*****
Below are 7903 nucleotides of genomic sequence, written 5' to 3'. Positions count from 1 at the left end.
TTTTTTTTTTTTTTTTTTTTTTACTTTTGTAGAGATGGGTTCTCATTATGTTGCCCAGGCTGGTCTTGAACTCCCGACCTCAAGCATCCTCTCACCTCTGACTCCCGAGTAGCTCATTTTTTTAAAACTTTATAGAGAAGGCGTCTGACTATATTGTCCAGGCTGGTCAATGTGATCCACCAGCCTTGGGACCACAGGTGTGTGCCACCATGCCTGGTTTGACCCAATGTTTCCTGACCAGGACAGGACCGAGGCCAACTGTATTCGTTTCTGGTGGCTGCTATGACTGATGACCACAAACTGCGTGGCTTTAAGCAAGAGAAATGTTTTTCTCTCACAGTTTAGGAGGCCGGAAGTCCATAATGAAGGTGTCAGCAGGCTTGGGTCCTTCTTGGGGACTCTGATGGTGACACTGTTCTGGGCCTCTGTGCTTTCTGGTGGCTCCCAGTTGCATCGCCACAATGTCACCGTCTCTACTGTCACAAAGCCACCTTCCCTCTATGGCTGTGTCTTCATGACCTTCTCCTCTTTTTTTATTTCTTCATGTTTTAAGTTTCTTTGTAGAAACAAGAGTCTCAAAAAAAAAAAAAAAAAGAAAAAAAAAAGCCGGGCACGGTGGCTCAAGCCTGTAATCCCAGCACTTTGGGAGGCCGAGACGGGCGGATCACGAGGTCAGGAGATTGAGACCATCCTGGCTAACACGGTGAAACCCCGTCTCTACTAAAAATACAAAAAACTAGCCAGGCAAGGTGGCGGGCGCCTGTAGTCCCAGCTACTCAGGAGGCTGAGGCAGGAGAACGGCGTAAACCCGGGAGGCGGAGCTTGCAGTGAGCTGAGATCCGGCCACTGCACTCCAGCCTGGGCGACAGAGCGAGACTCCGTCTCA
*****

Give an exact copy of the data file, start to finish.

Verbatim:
Below are 7903 nucleotides of genomic sequence, written 5' to 3'. Positions count from 1 at the left end.
TTTTTTTTTTTTTTTTTTTTTTACTTTTGTAGAGATGGGTTCTCATTATGTTGCCCAGGCTGGTCTTGAACTCCCGACCTCAAGCATCCTCTCACCTCTGACTCCCGAGTAGCTCATTTTTTTAAAACTTTATAGAGAAGGCGTCTGACTATATTGTCCAGGCTGGTCAATGTGATCCACCAGCCTTGGGACCACAGGTGTGTGCCACCATGCCTGGTTTGACCCAATGTTTCCTGACCAGGACAGGACCGAGGCCAACTGTATTCGTTTCTGGTGGCTGCTATGACTGATGACCACAAACTGCGTGGCTTTAAGCAAGAGAAATGTTTTTCTCTCACAGTTTAGGAGGCCGGAAGTCCATAATGAAGGTGTCAGCAGGCTTGGGTCCTTCTTGGGGACTCTGATGGTGACACTGTTCTGGGCCTCTGTGCTTTCTGGTGGCTCCCAGTTGCATCGCCACAATGTCACCGTCTCTACTGTCACAAAGCCACCTTCCCTCTATGGCTGTGTCTTCATGACCTTCTCCTCTTTTTTTATTTCTTCATGTTTTAAGTTTCTTTGTAGAAACAAGAGTCTCAAAAAAAAAAAAAAAAAGAAAAAAAAAAGCCGGGCACGGTGGCTCAAGCCTGTAATCCCAGCACTTTGGGAGGCCGAGACGGGCGGATCACGAGGTCAGGAGATTGAGACCATCCTGGCTAACACGGTGAAACCCCGTCTCTACTAAAAATACAAAAAACTAGCCAGGCAAGGTGGCGGGCGCCTGTAGTCCCAGCTACTCAGGAGGCTGAGGCAGGAGAACGGCGTAAACCCGGGAGGCGGAGCTTGCAGTGAGCTGAGATCCGGCCACTGCACTCCAGCCTGGGCGACAGAGCGAGACTCCGTCTCA